Some of us know all too well, the issues around the Valencia to Toco Roadway and development plans for the northeast region. After all, proposed projects for the region have been in the news for over 20 years! So, let’s look at some of these developments and their impact on surrounding communities.
With construction underway since 2019, the Toco highway is moving full speed ahead. Beginning at the Valencia mile-mark, there is already evidence of much-needed culverts, drains, road-widening and re-paving. These are all welcome initiatives since it’s an everyday nightmare for those who make the daily commute: working folk, farmers, fishermen and shop keepers needing fresh stock. However, one major issue for residents is that the highway is designed to veer away from villages like Matura and Cumana which could be severely impacted by this detour.
Businesses that normally thrive on the steady flow of visitors stopping to make small purchases of everything from vegetables, boiled corn and fruits such as balata, sugar apple and chenette to fish and more are fearful about losing their market when the highway opens. The lone gas station between Valencia and Toco and the main turtle-watching attraction at the Matura Nature Center which attracts hundreds of visitors each year will also be left out in the cold. While the old Toco Main Road remains available for those wishing a more scenic route, the addition of a ‘faster highway route’ could entice holidaymakers and undermine the already fragile livelihood for communities along the traditional route.
On its Facebook page National Infrastructure Development Company, NIDCO, the state enterprise responsible for the project planning, states that one of its project objectives is “to improve accessibility to the proposed Toco port and northeast area in general and… encourage development in surrounding communities”. One assumes that NIDCO would have done the required due diligence in securing the necessary environment protocols and consultations with regional councillors and other stakeholders. However, given the number of questions that remain unanswered, one must wonder to what extent its consultations incorporated the inputs of Toco residents.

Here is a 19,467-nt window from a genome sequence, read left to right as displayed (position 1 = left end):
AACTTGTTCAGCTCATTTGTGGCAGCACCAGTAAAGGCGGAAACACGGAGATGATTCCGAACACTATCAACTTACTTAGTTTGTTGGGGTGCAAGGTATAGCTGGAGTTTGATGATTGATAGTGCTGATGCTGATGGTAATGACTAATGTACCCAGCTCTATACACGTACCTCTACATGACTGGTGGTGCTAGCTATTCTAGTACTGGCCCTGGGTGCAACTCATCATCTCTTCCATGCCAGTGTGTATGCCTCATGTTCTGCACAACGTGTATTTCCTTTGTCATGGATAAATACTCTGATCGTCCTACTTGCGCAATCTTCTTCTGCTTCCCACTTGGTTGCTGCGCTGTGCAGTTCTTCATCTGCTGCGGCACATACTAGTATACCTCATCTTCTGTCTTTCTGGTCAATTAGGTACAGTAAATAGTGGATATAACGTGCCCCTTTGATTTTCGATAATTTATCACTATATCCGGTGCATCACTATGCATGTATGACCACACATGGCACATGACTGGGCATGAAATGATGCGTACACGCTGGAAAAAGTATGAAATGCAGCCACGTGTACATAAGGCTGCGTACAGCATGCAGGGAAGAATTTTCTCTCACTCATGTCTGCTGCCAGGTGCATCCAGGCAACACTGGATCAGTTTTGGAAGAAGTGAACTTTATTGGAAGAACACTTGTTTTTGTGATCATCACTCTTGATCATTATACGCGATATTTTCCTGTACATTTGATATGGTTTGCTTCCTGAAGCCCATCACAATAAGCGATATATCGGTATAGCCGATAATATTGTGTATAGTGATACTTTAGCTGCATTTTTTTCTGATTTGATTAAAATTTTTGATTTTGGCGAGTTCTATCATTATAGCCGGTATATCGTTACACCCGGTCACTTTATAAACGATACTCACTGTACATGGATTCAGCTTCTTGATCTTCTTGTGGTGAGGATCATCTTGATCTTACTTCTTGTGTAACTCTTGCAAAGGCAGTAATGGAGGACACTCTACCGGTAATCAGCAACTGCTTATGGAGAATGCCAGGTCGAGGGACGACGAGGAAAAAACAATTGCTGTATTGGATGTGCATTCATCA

For example, will the construction of connector roads from the highway offer new alternatives for local entrepreneurship that will attract more visitors while maintaining the region’s indigenous character?
Who will provide the infrastructure for sustaining eco-friendly activities such as hiking, kayaking and nature trails?
What are the plans for responding to the increased demand for water and electricity that will result from heavier traffic of visitors and migrants to the area?
Despite the planners’ many claims of progress and community development, several voices have joined the chorus for sustaining the region’s cherished eco-system . Such voices include local and international environment consultants, local interest groups like SAD (Stakeholders Against Destruction) for Toco, Totally Toco and Friends and Fishermen of the Sea (FFOS). Research studies like The Sangre Grande Municipality, Local Area Economic Profile, and SAD also reinforce the value of utilising the region’s biodiversity as opportunities for the development of the region.
The roadway like other development plans for the northeast, should not merely be one of mere concrete and gravel but a pathway for collaboration, shared ideology, and shared leadership to the benefit of all. Given the harsh economic realities of the Covid-19 era, planners can scale down large planning projects like this and consider using more “citizen science” as one environmental professional calls it. This would mean engaging the community and listening to the voices of the people who utilise the area daily. No one could more intimately understand the needs of the people of Toco and the neighbouring communities than those who stand as community gatekeepers and guardians of the natural heritage.